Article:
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The Model 1 and Model 2 Architectures

When JSPs were first introduced, the specifications distinguished the uses of JSPs from servlets by defining two model architectures. Recent specifications have dropped the topic, leaving it (more appropriately) to the J2EE blueprint to define. The models are still useful, so we'll take a few minutes to review them.

The Parts of the J2EE Standard


A Java 2 Enterprise Edition (J2EE) release is made up of several components. First, there are the constituent specifications, which include the JSP and servlet specifications. Then, there are reference implementations; Tomcat is the reference implementation for the JSP and servlet specifications. Finally, there is a blueprint, which defines the J2EE architecture and provides guidelines for the use of the technologies that compose J2EE. The J2EE blueprint is available online at http://java.sun.com/blueprints/.

In the Model 1 architecture, JSPs accept client requests, decide which actions to take next, and present the results. JSPs work with JavaBeans or other services to affect business objects and generate the content. The important thing to remember about this model is that a JSP always remains in control of the application. Figure 20.1 illustrates a Model 1 architecture.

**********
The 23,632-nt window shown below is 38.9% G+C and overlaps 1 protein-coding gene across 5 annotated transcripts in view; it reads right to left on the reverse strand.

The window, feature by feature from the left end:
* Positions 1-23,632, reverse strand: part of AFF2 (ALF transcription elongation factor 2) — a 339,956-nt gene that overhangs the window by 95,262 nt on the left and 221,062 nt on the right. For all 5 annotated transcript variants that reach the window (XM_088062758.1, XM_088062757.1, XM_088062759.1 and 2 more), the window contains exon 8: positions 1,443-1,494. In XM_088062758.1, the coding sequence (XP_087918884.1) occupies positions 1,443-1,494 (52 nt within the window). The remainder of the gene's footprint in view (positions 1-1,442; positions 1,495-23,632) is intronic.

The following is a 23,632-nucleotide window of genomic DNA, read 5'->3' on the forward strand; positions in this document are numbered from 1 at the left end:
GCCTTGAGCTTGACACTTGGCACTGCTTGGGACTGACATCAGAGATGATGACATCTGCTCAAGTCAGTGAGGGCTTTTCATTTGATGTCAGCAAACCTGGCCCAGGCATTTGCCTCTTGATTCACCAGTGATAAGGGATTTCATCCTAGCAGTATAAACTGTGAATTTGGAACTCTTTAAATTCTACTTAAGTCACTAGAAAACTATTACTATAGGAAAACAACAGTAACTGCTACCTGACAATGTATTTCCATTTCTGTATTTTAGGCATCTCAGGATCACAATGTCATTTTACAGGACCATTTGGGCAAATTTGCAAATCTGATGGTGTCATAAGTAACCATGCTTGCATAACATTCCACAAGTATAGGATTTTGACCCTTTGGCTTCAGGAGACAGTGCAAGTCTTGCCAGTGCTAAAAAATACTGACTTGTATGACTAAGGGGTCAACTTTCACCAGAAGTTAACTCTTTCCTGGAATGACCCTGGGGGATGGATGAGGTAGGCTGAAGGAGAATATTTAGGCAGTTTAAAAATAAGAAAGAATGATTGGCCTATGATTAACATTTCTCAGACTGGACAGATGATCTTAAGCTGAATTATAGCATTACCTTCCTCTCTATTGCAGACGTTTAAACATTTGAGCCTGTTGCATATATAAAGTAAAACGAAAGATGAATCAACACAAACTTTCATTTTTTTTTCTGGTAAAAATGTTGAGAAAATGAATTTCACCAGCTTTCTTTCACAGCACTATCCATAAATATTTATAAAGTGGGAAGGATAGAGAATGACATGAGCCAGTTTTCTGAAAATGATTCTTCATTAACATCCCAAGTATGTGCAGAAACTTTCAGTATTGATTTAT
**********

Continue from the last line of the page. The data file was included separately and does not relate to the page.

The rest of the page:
Figure 20.1. The structure of a Model 1 architecture is shown here.


Unfortunately, this almost always means that the JSP has a considerable amount of business logic in it, usually in the form of scriptlets littered throughout the page. In most implementations, it's a complex document that rarely meets the objectives presented earlier this hour.

Consider Your Architectural Requirements


A Model 1 architecture can be successful. You can reduce the complexity by using tags and EL, thereby making it easier to create and maintain. Custom tags can encapsulate most functionality that is sophisticated enough to require Java. You may find that a Model 1 architecture is just right for your needs.

In the Model 2 architecture, a servlet accepts a client request, handles the processing, and then forwards to a JSP for presentation. In this architecture, the servlet can access the business objects, obtain the information that needs to be displayed, and pass it along to a JSP that is dedicated to presentation. It's quite easy to keep the business logic in the servlet (and Java code for that matter) and use JSPs strictly for presentation. The view of the information will be constructed using directives and standard and custom actions. For the really tough presentation problems, EL is there to help. Figure 20.2 depicts the Model 2 architecture.

Figure 20.2. The structure of a Model 2 architecture is shown here.


Using the Model 2 architecture helps partition functionality and results in reduced coupling between components, making the application flexible and easier to maintain. Let's look at a successful Model 2 architecture in more detail.

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